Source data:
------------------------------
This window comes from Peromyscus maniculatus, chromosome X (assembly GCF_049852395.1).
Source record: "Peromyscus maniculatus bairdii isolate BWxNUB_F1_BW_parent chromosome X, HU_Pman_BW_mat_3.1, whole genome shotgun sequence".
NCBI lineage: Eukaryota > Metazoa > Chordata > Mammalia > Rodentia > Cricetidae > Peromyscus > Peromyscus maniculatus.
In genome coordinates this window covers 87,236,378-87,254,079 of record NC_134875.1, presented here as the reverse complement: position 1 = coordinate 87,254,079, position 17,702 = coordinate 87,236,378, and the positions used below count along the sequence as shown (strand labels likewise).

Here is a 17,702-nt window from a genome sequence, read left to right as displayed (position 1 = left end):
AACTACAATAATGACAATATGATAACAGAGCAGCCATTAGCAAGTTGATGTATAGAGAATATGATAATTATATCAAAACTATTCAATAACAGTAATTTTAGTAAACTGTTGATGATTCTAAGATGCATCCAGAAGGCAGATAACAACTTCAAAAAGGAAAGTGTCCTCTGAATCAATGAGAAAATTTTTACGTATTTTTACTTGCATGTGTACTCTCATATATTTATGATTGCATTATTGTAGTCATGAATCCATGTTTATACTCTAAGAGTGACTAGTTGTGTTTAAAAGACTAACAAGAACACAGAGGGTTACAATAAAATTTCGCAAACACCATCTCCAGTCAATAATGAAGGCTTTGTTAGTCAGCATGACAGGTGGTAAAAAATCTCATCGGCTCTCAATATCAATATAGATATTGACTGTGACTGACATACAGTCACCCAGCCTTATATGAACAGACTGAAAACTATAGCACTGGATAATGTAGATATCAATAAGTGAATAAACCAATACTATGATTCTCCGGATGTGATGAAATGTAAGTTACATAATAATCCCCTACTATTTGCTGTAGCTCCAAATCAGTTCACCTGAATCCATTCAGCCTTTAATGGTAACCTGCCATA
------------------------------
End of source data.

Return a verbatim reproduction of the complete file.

This window comes from Peromyscus maniculatus, chromosome X (assembly GCF_049852395.1).
Source record: "Peromyscus maniculatus bairdii isolate BWxNUB_F1_BW_parent chromosome X, HU_Pman_BW_mat_3.1, whole genome shotgun sequence".
NCBI lineage: Eukaryota > Metazoa > Chordata > Mammalia > Rodentia > Cricetidae > Peromyscus > Peromyscus maniculatus.
In genome coordinates this window covers 87,236,378-87,254,079 of record NC_134875.1, presented here as the reverse complement: position 1 = coordinate 87,254,079, position 17,702 = coordinate 87,236,378, and the positions used below count along the sequence as shown (strand labels likewise).

Here is a 17,702-nt window from a genome sequence, read left to right as displayed (position 1 = left end):
AACTACAATAATGACAATATGATAACAGAGCAGCCATTAGCAAGTTGATGTATAGAGAATATGATAATTATATCAAAACTATTCAATAACAGTAATTTTAGTAAACTGTTGATGATTCTAAGATGCATCCAGAAGGCAGATAACAACTTCAAAAAGGAAAGTGTCCTCTGAATCAATGAGAAAATTTTTACGTATTTTTACTTGCATGTGTACTCTCATATATTTATGATTGCATTATTGTAGTCATGAATCCATGTTTATACTCTAAGAGTGACTAGTTGTGTTTAAAAGACTAACAAGAACACAGAGGGTTACAATAAAATTTCGCAAACACCATCTCCAGTCAATAATGAAGGCTTTGTTAGTCAGCATGACAGGTGGTAAAAAATCTCATCGGCTCTCAATATCAATATAGATATTGACTGTGACTGACATACAGTCACCCAGCCTTATATGAACAGACTGAAAACTATAGCACTGGATAATGTAGATATCAATAAGTGAATAAACCAATACTATGATTCTCCGGATGTGATGAAATGTAAGTTACATAATAATCCCCTACTATTTGCTGTAGCTCCAAATCAGTTCACCTGAATCCATTCAGCCTTTAATGGTAACCTGCCATA